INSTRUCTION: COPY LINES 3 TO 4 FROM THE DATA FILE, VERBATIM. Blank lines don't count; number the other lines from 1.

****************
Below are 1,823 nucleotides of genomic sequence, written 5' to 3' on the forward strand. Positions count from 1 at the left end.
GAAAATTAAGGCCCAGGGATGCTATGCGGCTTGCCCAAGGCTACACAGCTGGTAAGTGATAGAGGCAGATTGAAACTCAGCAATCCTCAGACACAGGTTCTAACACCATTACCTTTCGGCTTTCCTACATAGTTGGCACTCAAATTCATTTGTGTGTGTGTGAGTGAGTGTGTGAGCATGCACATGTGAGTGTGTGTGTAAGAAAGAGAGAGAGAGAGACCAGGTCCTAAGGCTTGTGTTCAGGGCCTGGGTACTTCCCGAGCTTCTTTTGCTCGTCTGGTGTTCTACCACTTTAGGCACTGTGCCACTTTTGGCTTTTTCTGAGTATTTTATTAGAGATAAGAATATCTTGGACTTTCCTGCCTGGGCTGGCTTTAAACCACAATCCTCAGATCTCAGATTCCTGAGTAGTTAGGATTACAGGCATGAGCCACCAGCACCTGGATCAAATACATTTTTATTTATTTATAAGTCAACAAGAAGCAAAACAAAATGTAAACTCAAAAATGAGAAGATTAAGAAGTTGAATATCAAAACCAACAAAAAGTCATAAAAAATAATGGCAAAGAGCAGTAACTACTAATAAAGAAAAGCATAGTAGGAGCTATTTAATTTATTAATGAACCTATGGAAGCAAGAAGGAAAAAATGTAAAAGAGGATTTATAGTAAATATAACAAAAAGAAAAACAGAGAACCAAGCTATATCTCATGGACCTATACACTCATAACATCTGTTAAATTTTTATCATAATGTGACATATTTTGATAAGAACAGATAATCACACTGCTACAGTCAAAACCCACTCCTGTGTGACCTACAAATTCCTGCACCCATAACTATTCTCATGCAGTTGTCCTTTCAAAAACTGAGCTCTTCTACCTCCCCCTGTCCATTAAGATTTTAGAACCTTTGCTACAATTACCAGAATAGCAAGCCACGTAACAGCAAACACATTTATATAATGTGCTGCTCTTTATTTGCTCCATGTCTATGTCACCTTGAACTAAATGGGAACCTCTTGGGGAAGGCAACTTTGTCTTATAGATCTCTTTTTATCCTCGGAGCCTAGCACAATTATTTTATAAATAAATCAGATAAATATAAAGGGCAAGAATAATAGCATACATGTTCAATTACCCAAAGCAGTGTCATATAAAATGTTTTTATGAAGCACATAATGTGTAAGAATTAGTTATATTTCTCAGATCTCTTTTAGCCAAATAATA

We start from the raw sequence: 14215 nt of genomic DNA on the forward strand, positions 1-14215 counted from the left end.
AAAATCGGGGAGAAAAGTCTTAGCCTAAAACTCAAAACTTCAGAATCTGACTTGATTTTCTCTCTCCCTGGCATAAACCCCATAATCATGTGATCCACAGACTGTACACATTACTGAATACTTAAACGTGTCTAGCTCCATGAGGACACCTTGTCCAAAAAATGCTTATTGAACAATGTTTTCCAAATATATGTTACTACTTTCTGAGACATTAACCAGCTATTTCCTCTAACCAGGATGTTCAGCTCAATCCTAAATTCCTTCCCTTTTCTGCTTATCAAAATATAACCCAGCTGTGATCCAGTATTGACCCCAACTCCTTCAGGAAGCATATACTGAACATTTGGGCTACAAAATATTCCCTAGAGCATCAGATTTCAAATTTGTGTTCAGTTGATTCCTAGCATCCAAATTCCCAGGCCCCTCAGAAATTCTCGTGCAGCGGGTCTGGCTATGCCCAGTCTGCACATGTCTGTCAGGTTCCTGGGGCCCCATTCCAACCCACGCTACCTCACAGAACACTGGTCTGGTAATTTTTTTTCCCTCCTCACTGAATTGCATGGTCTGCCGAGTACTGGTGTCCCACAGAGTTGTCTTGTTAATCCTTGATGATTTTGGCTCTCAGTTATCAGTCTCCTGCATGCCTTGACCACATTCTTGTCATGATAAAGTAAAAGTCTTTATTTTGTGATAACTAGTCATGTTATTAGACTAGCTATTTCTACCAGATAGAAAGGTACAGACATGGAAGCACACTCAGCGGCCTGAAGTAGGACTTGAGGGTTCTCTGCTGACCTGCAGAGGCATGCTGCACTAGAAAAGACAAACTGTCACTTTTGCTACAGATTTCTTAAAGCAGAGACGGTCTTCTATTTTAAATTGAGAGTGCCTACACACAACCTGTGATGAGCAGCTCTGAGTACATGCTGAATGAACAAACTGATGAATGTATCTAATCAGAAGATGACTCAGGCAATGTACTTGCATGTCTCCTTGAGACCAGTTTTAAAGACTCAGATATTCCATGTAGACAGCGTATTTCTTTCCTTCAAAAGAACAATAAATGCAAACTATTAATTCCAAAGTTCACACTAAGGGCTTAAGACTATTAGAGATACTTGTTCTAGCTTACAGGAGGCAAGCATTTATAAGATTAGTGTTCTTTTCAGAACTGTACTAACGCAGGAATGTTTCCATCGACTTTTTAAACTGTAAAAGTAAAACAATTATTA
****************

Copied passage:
We start from the raw sequence: 14215 nt of genomic DNA on the forward strand, positions 1-14215 counted from the left end.
AAAATCGGGGAGAAAAGTCTTAGCCTAAAACTCAAAACTTCAGAATCTGACTTGATTTTCTCTCTCCCTGGCATAAACCCCATAATCATGTGATCCACAGACTGTACACATTACTGAATACTTAAACGTGTCTAGCTCCATGAGGACACCTTGTCCAAAAAATGCTTATTGAACAATGTTTTCCAAATATATGTTACTACTTTCTGAGACATTAACCAGCTATTTCCTCTAACCAGGATGTTCAGCTCAATCCTAAATTCCTTCCCTTTTCTGCTTATCAAAATATAACCCAGCTGTGATCCAGTATTGACCCCAACTCCTTCAGGAAGCATATACTGAACATTTGGGCTACAAAATATTCCCTAGAGCATCAGATTTCAAATTTGTGTTCAGTTGATTCCTAGCATCCAAATTCCCAGGCCCCTCAGAAATTCTCGTGCAGCGGGTCTGGCTATGCCCAGTCTGCACATGTCTGTCAGGTTCCTGGGGCCCCATTCCAACCCACGCTACCTCACAGAACACTGGTCTGGTAATTTTTTTTCCCTCCTCACTGAATTGCATGGTCTGCCGAGTACTGGTGTCCCACAGAGTTGTCTTGTTAATCCTTGATGATTTTGGCTCTCAGTTATCAGTCTCCTGCATGCCTTGACCACATTCTTGTCATGATAAAGTAAAAGTCTTTATTTTGTGATAACTAGTCATGTTATTAGACTAGCTATTTCTACCAGATAGAAAGGTACAGACATGGAAGCACACTCAGCGGCCTGAAGTAGGACTTGAGGGTTCTCTGCTGACCTGCAGAGGCATGCTGCACTAGAAAAGACAAACTGTCACTTTTGCTACAGATTTCTTAAAGCAGAGACGGTCTTCTATTTTAAATTGAGAGTGCCTACACACAACCTGTGATGAGCAGCTCTGAGTACATGCTGAATGAACAAACTGATGAATGTATCTAATCAGAAGATGACTCAGGCAATGTACTTGCATGTCTCCTTGAGACCAGTTTTAAAGACTCAGATATTCCATGTAGACAGCGTATTTCTTTCCTTCAAAAGAACAATAAATGCAAACTATTAATTCCAAAGTTCACACTAAGGGCTTAAGACTATTAGAGATACTTGTTCTAGCTTACAGGAGGCAAGCATTTATAAGATTAGTGTTCTTTTCAGAACTGTACTAACGCAGGAATGTTTCCATCGACTTTTTAAACTGTAAAAGTAAAACAATTATTA